There are many victims, and it costs consumers. Organized retail theft is taking a toll.

The National Retail Federation said a 2018 survey showed retailers lost $777,877 per $1 billion in sales. That survey also showed that 9 in 10 retailers had encountered organized retail theft crime in the prior 12 months.

On July 1, the North Face store in Pleasant Prairie’s Premium Outlets mall was a victim, as six men rushed in, grabbed whatever merchandise they could carry and ran out in 30 seconds. The take was valued at more than $33,000.

Three of the six identified suspects are in custody—two in Kenosha County and one in Indiana. The others are being sought with $50,000 warrants for their arrest.

News and social media widely circulated the security video of the theft.

Pleasant Prairie Police Chief David Smetana said many were shocked at the video. “The act itself was surprising,” he said. “People understand that shoplifting happens, but to see it this level, it shocked people.”

On July 7, a Pleasant Prairie detective received a call from the Chicago Police Bureau of Organized Crime. They said they were contacted by someone who recognized several of the men. Two officers from that bureau watched the video and recognized several men who belonged to the Mickey Cobras gang.

Loss Prevention magazine, in a February article, reported that what began as social media calls to gather at a place for a spontaneous dance or other harmless entertainment activity has evolved into a criminal enterprise and gang involvement. The magazine said that merchandise is usually taken for personal use or for resale.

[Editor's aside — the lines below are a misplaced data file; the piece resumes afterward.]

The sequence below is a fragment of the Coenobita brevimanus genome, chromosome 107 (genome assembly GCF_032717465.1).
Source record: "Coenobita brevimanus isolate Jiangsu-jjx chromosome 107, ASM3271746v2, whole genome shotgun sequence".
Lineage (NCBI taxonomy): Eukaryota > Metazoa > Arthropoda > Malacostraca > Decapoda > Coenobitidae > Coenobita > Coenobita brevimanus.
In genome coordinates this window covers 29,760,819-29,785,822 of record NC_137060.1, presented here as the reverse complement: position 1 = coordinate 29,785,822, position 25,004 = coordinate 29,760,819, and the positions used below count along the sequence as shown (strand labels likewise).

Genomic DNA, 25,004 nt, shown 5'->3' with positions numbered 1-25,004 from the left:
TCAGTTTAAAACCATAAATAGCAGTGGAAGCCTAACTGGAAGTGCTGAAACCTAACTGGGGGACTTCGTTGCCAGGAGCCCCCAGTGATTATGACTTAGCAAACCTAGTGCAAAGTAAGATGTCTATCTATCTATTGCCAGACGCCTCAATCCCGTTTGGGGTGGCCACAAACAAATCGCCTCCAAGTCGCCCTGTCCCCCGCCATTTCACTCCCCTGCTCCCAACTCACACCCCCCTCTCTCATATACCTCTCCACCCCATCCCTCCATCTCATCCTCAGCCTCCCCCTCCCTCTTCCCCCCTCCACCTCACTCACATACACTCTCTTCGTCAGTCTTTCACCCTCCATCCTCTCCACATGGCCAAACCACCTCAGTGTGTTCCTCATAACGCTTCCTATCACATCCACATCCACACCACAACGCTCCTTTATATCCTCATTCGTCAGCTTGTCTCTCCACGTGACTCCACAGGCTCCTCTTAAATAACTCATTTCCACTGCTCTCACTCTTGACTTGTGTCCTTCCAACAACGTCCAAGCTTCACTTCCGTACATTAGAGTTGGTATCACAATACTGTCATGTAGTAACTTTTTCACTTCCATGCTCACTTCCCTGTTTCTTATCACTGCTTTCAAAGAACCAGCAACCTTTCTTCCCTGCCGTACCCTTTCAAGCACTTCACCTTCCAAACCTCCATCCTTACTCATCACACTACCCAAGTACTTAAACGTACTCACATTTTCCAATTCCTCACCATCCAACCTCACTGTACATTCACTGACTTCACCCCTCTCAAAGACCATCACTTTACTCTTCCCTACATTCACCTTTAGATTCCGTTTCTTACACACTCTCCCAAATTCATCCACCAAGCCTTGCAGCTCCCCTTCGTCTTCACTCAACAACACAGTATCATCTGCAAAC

In 2017, Pleasant Prairie police arrested a group stealing $20,000 in merchandise from 16 stores, using booster bags. The group, police learned, was part of a multi-state gang. Pleasant Prairie’s security video led to arrests.

What else can be done?

Loss Prevention magazine suggests that retailers develop a specific strategy and form alliances.

Premium Outlet Mall does have a system of retailers sharing information, but mall security could not comment.

Most retailers prohibit, with good reason, employees or staff from confronting thieves. That, and that the crime is retail theft, is a misdemeanor with small consequences.

But the flash mobs won’t stop unless there is a fear of reprisal and serious consequences.

One suggestion the magazine made was that legislatures change laws regarding theft as it pertains to flash mobs. If these flash mobs make customers or staff feel threatened or fear for their own safety, this intimidation could raise the bar to becoming robbery, a felony with more serious consequences.

Retailers bear the primary responsibility. Security cameras, how and where more expensive items are displayed or controlled, and training staff on what to do are important first steps. Staff should learn to get descriptions of thieves, vehicle descriptions, call police and secure video.

Forming retail alliances, sharing information as Premium Outlet Mall does, also will help, as well as a push to prosecute.

While these efforts may not stop these flash robs, it may put a serious dent in the number of episodes.